Last week out of the blue, I got the urge to make bialys. For the uninitiated, a bialy is essentially a flattened bagel with a central filling of onions and (usually) poppy seeds. The more I thought about it, though, the more hesitant I became. It’s rare that my schedule affords me to avoid all contact with others. And when I eat onion-y things I become a living breathing onion. Not good.
It made me wonder, actually, why are bialys always filled with onions?OK, or sometimes garlic, but that’s not really putting this item on a different track, is it… Bagels are adorned with sesame seeds, poppy seeds, onions, cheese, even <shudder> chocolate chips; why have bialys not similarly evolved?
Since I have nothing to prove, except that I am a considerate eater of bread products, I took my bialy batch off road. And I am so glad I did. I filled some with tomatoes, capers and cream cheese and others with ham and cheddar. Choosing between them would be like selecting a favorite child. But together they definitely go in the pantheon of favorites and I’ll certainly make them again. Soon. Maybe next week.
BialysAdapted from Bread: A baker’s book of techniques and recipes by Jeffrey Hamelman
1 lb 6 oz bread flour
13 oz water
.4 oz (2 tsp) salt
.1 oz (1 tsp) active dry yeast
2 tomatoes, sliced thinly
3 oz cream cheese
1 Tbsp capers, rinsed
2 oz prosciutto or ham slices
2 oz grated cheddar cheese
This is what I used anyway, feel free to experiment further and report back!
Place all the ingredients in a stand mixer with a dough hook attachment. Mix on low speed for 3 min. then mix another 5 minutes on second speed. The dough should be fairly stiff and the gluten well developed.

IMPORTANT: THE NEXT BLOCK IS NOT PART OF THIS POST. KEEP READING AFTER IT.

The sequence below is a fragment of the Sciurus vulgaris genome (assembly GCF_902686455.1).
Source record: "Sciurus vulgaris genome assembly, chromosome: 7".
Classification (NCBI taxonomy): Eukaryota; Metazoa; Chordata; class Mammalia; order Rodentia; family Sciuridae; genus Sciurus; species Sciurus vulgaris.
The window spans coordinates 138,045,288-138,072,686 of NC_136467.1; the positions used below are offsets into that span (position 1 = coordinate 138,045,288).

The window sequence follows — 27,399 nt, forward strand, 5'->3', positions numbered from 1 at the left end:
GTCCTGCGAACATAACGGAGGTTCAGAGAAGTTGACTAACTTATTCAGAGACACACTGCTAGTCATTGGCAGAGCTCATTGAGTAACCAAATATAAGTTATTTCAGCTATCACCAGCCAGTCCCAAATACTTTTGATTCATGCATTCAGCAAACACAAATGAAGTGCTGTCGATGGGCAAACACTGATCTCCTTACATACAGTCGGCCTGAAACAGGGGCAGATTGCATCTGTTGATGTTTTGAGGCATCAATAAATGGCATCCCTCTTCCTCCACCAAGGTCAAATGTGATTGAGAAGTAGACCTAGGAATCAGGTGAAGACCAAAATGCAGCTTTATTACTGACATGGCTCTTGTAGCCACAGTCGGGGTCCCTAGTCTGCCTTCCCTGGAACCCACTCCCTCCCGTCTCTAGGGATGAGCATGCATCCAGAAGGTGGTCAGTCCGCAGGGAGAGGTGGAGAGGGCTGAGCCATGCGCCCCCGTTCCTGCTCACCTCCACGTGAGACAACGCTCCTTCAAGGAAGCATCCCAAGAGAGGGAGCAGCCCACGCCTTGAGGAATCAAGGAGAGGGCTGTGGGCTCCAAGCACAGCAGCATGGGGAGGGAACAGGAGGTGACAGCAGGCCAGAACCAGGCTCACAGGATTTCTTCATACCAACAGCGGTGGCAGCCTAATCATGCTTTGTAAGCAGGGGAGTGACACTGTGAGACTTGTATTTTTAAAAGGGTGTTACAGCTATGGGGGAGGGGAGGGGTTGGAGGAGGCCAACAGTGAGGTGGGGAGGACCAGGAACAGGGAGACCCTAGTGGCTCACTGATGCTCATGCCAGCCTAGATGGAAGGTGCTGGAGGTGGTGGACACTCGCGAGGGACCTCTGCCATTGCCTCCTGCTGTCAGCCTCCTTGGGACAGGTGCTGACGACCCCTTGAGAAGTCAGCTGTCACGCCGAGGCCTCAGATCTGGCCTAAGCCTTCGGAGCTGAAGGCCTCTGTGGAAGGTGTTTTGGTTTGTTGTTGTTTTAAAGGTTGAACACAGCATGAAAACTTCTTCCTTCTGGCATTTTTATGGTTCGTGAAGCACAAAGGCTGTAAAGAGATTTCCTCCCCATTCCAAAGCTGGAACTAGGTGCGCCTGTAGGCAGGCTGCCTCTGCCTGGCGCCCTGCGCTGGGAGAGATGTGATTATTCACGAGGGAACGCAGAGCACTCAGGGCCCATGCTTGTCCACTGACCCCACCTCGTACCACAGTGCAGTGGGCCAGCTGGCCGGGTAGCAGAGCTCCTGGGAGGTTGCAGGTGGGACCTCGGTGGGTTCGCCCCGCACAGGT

Lightly oil a bowl and place the dough in it. Cover and let rise for 2 hours, with a fold at 60 minutes.
Divide the dough into 12 3-oz pieces. Shape each piece lightly into a ball. Place the dough balls on 2 baking sheets that have been dusted with flour. (If you use a non-stick baking sheet, you can skip the flour part of this step.. ). Leave enough room between the balls that they can comfortably grow during proofing.
Proof the dough balls for 1 1/2 hours.
Preheat your over, with a stone if you have one, to 480 degrees. Pick up one ball of dough and press your thumbs into the center to make a well. Keeping your thumbs in the well, rotate and gently stretch the ball, widening the well and creating a small wall on the outside. When you’re done, the bialy should be about 4” in diameter. In form factor, it will look like a fruit danish except that there’s no filling. Yet. Continue shaping the other dough balls until you have made enough to fit on the stone. If you’re baking on baking trays, then go ahead and shape them all or as many as you have room for in one batch.
Add your toppings, placing them in the well that you’ve formed. The ingredients I listed made 6 tomato, cream cheese & caper bialys and 6 ham and cheese bialys. For the tomato bialys, I smooshed the cream cheese a bit with my fingers to spread it approximately evenly on the dough, then added the capers (so they wouldn’t fall off when cooking or eating) and placed the tomatoes on top. The ham and cheese was simply a matter of piling a mound of shredded cheese in the well, then topping with ham.
Bake for 8 minutes, then cool on a rack before you dig in. But they are best served warm.
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